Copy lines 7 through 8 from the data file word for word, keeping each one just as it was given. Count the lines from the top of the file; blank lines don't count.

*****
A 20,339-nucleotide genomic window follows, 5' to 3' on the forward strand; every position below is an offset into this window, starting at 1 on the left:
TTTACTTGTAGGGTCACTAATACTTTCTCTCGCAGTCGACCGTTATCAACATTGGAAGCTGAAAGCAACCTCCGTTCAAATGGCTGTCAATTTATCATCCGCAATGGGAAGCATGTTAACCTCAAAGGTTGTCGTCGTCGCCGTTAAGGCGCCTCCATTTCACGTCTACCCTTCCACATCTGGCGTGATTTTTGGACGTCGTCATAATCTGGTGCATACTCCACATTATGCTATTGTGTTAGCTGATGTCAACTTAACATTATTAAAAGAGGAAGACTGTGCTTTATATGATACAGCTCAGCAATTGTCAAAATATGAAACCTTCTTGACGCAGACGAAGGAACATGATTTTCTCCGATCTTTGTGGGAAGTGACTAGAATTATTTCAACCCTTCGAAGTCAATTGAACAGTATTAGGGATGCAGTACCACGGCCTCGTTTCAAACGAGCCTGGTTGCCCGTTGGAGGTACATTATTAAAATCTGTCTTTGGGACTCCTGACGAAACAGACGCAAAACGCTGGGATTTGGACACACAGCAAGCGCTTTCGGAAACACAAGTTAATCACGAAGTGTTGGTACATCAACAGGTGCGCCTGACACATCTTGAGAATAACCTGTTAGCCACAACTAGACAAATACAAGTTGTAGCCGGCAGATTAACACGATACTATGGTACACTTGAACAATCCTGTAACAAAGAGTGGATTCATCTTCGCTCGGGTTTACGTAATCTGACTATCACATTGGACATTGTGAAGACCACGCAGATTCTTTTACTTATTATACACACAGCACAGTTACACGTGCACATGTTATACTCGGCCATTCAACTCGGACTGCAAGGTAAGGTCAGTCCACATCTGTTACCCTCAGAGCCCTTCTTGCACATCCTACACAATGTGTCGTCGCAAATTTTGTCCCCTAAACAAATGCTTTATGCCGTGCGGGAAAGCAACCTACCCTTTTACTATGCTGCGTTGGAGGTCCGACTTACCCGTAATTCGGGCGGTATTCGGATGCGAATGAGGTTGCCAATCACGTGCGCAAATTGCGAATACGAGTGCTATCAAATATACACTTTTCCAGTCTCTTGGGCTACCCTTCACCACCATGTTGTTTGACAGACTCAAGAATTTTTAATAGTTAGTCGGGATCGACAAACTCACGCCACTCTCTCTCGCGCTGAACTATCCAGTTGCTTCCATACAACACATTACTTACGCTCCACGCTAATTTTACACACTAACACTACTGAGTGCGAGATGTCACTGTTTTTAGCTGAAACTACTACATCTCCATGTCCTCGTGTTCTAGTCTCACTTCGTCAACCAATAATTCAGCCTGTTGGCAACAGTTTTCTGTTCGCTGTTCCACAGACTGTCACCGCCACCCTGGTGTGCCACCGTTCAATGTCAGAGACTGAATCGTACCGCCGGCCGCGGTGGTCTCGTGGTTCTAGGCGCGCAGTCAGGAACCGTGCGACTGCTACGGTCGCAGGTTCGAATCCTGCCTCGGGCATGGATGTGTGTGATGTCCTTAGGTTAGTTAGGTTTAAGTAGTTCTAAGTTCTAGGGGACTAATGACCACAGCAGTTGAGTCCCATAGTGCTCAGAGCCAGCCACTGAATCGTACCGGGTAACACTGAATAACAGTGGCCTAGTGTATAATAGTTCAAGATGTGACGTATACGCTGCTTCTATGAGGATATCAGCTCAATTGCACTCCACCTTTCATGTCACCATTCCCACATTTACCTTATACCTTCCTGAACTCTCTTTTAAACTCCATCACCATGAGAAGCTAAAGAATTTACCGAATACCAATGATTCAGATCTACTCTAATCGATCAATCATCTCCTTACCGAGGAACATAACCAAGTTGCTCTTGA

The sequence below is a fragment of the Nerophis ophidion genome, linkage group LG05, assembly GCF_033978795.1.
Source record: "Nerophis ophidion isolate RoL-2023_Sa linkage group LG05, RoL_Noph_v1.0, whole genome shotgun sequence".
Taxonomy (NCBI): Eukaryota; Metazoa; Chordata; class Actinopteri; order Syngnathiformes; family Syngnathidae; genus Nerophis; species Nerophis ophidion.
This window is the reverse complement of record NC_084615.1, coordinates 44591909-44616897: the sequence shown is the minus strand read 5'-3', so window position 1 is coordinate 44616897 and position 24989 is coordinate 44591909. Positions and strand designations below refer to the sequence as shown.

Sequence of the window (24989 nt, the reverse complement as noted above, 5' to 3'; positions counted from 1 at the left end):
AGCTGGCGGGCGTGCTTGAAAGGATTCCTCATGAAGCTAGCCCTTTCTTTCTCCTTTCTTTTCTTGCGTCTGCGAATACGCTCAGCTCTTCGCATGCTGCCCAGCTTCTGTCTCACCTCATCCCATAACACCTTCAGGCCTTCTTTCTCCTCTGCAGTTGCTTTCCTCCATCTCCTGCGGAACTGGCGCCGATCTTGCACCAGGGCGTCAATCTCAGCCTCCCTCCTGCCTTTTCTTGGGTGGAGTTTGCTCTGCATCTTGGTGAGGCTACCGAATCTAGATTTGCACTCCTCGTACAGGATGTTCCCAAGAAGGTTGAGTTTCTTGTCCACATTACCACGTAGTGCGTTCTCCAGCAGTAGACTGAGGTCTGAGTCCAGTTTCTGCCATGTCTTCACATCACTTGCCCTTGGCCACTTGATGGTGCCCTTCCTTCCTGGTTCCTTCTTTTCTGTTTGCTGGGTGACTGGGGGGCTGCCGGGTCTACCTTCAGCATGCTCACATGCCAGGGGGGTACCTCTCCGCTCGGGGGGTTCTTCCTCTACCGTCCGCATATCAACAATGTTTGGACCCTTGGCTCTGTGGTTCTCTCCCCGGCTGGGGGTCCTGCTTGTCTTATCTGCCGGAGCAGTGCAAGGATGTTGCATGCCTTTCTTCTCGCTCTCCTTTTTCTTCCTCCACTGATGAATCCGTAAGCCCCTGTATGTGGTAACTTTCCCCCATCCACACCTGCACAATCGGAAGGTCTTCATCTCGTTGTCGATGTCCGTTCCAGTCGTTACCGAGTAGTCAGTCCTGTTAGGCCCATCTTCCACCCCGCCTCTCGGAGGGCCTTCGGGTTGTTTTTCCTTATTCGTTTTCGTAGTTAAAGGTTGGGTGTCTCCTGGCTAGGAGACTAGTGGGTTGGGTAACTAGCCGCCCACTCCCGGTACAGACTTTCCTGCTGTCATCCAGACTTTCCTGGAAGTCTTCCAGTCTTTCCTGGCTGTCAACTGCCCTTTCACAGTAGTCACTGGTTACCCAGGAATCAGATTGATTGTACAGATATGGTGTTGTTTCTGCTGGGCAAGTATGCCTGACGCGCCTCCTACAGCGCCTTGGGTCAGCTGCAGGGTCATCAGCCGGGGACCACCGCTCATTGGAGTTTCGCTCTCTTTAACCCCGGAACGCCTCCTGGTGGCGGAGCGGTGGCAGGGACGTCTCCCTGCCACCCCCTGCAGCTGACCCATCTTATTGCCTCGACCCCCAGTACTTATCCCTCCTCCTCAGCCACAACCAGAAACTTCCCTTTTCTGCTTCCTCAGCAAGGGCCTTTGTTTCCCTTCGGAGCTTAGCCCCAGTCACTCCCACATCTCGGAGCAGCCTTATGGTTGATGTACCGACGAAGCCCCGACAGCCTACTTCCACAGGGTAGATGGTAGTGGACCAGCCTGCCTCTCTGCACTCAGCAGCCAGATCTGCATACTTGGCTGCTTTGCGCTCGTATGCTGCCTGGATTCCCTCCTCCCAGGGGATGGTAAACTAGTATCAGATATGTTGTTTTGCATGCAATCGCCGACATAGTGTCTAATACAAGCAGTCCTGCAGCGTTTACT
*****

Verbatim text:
Sequence of the window (24989 nt, the reverse complement as noted above, 5' to 3'; positions counted from 1 at the left end):
AGCTGGCGGGCGTGCTTGAAAGGATTCCTCATGAAGCTAGCCCTTTCTTTCTCCTTTCTTTTCTTGCGTCTGCGAATACGCTCAGCTCTTCGCATGCTGCCCAGCTTCTGTCTCACCTCATCCCATAACACCTTCAGGCCTTCTTTCTCCTCTGCAGTTGCTTTCCTCCATCTCCTGCGGAACTGGCGCCGATCTTGCACCAGGGCGTCAATCTCAGCCTCCCTCCTGCCTTTTCTTGGGTGGAGTTTGCTCTGCATCTTGGTGAGGCTACCGAATCTAGATTTGCACTCCTCGTACAGGATGTTCCCAAGAAGGTTGAGTTTCTTGTCCACATTACCACGTAGTGCGTTCTCCAGCAGTAGACTGAGGTCTGAGTCCAGTTTCTGCCATGTCTTCACATCACTTGCCCTTGGCCACTTGATGGTGCCCTTCCTTCCTGGTTCCTTCTTTTCTGTTTGCTGGGTGACTGGGGGGCTGCCGGGTCTACCTTCAGCATGCTCACATGCCAGGGGGGTACCTCTCCGCTCGGGGGGTTCTTCCTCTACCGTCCGCATATCAACAATGTTTGGACCCTTGGCTCTGTGGTTCTCTCCCCGGCTGGGGGTCCTGCTTGTCTTATCTGCCGGAGCAGTGCAAGGATGTTGCATGCCTTTCTTCTCGCTCTCCTTTTTCTTCCTCCACTGATGAATCCGTAAGCCCCTGTATGTGGTAACTTTCCCCCATCCACACCTGCACAATCGGAAGGTCTTCATCTCGTTGTCGATGTCCGTTCCAGTCGTTACCGAGTAGTCAGTCCTGTTAGGCCCATCTTCCACCCCGCCTCTCGGAGGGCCTTCGGGTTGTTTTTCCTTATTCGTTTTCGTAGTTAAAGGTTGGGTGTCTCCTGGCTAGGAGACTAGTGGGTTGGGTAACTAGCCGCCCACTCCCGGTACAGACTTTCCTGCTGTCATCCAGACTTTCCTGGAAGTCTTCCAGTCTTTCCTGGCTGTCAACTGCCCTTTCACAGTAGTCACTGGTTACCCAGGAATCAGATTGATTGTACAGATATGGTGTTGTTTCTGCTGGGCAAGTATGCCTGACGCGCCTCCTACAGCGCCTTGGGTCAGCTGCAGGGTCATCAGCCGGGGACCACCGCTCATTGGAGTTTCGCTCTCTTTAACCCCGGAACGCCTCCTGGTGGCGGAGCGGTGGCAGGGACGTCTCCCTGCCACCCCCTGCAGCTGACCCATCTTATTGCCTCGACCCCCAGTACTTATCCCTCCTCCTCAGCCACAACCAGAAACTTCCCTTTTCTGCTTCCTCAGCAAGGGCCTTTGTTTCCCTTCGGAGCTTAGCCCCAGTCACTCCCACATCTCGGAGCAGCCTTATGGTTGATGTACCGACGAAGCCCCGACAGCCTACTTCCACAGGGTAGATGGTAGTGGACCAGCCTGCCTCTCTGCACTCAGCAGCCAGATCTGCATACTTGGCTGCTTTGCGCTCGTATGCTGCCTGGATTCCCTCCTCCCAGGGGATGGTAAACTAGTATCAGATATGTTGTTTTGCATGCAATCGCCGACATAGTGTCTAATACAAGCAGTCCTGCAGCGTTTACT